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pp. 48-73

In the 1990s, dacha stories were rife with narratives of need, misery, and suffering juxtaposed against the satisfactions associated with dacha life. During the periodic economic uncertainties that had emerged in the initial post-Soviet period, dachas became particularly important as a part of Russia’s subsistence economy. Newspaper accounts documenting the ...

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4. Natural Foods: Feeding the Body and Nourishing the Soul

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pp. 74-100

In early August 2005, the passage above introduced an article about the social history of the blueberry in Russian life in Tver Life, a daily newspaper for the city of Tver. Combining romantic descriptions with practical information, the article focused primarily on the healthful attributes of blueberries: they improve vision, especially for drivers and people who sit ...

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5. Disappearing Dachniki

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pp. 101-129

One intriguing trend within Russia’s natural foods movement is that of “peasant food.” At relatively reasonable prices, brands such as “Little House in the Village” and “Beloved Garden” promise consumers who desire a taste of “the wild” not just healthy foods but also access to “tradition” in the form of association with an authentic peasant lifestyle. Prepackaged foods, ...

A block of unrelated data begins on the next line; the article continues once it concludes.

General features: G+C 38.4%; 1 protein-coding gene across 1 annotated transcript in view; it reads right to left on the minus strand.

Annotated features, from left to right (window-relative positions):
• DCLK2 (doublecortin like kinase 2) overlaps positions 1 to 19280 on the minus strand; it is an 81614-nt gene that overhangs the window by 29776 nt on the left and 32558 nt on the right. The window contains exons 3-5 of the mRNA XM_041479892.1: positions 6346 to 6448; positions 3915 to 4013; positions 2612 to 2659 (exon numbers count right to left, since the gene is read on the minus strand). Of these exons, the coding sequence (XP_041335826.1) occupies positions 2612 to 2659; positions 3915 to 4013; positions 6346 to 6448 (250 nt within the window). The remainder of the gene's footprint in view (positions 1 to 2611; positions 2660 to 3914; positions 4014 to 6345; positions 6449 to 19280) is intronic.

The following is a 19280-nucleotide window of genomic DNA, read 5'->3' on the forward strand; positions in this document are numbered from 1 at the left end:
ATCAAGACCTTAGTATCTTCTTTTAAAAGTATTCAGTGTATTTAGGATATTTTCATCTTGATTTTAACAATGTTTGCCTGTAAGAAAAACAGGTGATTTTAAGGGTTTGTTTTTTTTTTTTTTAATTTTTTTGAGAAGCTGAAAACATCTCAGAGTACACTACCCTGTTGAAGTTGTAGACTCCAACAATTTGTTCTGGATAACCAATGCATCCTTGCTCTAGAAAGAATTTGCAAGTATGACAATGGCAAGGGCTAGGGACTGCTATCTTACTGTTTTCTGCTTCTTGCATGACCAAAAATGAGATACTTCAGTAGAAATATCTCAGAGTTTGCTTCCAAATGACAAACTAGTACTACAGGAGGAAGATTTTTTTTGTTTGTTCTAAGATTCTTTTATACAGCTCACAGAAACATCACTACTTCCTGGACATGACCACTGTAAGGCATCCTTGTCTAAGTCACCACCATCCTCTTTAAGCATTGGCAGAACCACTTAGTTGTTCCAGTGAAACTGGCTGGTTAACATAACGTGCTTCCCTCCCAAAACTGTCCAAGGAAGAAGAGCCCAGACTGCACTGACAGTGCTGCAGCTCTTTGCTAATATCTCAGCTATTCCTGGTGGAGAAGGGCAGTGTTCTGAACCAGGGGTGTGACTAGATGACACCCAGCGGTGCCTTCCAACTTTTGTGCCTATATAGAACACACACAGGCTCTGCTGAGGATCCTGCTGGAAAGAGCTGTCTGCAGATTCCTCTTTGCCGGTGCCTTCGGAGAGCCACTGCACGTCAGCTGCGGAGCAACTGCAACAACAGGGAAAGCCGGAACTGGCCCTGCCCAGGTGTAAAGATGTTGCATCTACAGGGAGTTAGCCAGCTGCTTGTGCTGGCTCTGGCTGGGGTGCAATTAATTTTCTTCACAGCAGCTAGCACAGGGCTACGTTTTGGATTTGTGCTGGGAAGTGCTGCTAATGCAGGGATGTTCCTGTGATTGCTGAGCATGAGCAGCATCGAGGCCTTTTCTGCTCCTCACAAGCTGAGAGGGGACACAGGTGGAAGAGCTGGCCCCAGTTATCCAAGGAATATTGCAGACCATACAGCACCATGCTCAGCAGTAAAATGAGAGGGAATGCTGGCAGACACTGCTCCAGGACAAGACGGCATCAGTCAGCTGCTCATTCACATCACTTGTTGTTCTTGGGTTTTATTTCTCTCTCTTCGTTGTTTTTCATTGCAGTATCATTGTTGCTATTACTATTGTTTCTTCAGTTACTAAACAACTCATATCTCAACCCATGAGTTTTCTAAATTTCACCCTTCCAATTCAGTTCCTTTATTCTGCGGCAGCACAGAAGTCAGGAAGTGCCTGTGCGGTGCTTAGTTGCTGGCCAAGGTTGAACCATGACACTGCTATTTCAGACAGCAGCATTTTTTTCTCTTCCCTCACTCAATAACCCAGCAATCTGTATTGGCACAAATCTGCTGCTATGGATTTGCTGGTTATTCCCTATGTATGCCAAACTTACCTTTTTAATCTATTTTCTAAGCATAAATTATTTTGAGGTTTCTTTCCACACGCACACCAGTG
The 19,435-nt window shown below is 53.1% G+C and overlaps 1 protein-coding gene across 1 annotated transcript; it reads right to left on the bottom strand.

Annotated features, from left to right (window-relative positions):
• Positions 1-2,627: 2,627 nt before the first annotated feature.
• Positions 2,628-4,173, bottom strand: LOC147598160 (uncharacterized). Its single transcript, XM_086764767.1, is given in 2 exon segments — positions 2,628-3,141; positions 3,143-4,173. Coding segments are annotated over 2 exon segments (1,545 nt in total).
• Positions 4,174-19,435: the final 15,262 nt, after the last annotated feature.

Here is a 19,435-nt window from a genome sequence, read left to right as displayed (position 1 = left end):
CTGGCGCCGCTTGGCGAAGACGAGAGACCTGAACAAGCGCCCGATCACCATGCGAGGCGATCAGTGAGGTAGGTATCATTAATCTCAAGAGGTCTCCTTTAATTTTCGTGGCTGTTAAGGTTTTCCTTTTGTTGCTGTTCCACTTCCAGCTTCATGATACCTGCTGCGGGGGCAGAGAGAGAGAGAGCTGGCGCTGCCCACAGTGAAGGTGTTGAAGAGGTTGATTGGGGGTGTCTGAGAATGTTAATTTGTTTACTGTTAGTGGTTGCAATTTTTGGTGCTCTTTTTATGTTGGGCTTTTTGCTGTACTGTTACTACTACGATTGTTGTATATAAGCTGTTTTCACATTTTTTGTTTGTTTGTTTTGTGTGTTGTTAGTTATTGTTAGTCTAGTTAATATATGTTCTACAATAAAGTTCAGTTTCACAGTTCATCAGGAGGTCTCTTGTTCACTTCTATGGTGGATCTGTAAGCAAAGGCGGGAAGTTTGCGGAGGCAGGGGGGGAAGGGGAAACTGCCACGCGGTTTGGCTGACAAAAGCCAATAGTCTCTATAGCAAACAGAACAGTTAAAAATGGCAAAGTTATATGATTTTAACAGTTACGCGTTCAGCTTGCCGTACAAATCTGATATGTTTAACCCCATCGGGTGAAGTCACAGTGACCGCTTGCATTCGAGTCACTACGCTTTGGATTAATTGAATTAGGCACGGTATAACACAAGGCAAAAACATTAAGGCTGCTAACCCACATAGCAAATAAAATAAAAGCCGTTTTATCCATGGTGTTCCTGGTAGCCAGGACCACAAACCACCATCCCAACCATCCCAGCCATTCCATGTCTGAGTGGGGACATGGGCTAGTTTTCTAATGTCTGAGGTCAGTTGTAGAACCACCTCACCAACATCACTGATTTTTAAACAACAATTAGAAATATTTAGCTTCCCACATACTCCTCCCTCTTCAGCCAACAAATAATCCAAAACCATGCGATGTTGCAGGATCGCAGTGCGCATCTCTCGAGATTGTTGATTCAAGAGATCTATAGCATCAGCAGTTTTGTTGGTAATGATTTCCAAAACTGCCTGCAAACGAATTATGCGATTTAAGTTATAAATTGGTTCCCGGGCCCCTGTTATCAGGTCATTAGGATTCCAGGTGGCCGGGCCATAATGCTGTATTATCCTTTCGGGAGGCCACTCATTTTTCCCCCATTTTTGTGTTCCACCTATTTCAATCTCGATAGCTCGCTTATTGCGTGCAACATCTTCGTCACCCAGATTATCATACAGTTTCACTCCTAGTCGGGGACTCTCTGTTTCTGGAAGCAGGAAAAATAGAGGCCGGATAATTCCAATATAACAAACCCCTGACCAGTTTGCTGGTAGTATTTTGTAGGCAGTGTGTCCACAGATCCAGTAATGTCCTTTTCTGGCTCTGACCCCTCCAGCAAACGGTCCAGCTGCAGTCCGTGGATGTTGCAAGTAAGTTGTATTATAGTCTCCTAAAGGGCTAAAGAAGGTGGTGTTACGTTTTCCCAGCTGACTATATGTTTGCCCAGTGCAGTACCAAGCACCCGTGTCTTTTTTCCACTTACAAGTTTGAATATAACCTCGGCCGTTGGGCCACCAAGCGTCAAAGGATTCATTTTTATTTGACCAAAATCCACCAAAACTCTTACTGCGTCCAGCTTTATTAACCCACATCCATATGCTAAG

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6. Dacha Democracy: Building Civil Society in Out-of-the-Way Places

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pp. 130-161

Toward the end of my stay in Tver in summer 2005, Larisa and Pavel, a married couple who were friends with Angela’s mother, invited Angela and me to visit them at their dacha northwest of the city. Through Angela’s mother, Larisa passed on instructions about which minibus to take. Fortunately, because Larisa and Pavel’s dacha community was located at the ...

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7. The Daily Dacha Soap Opera

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pp. 162-174

Television has consistently played a significant role in the dacha lives of my friends and acquaintances over the past two decades. In the mid-1990s, at the beginning of the consumption revolution that swept the postsocialist world, Russians’ television-viewing habits changed dramatically as the privatization of Russian media, the arrival of cable and satellite television, ...

Notes

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pp. 175-182

Bibliography

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pp. 183-195

Index

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pp. 197-200

Production Notes

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p. 201-201


E-ISBN-13: 9780520947870
Print-ISBN-13: 9780520262850

Page Count: 224
Publication Year: 2010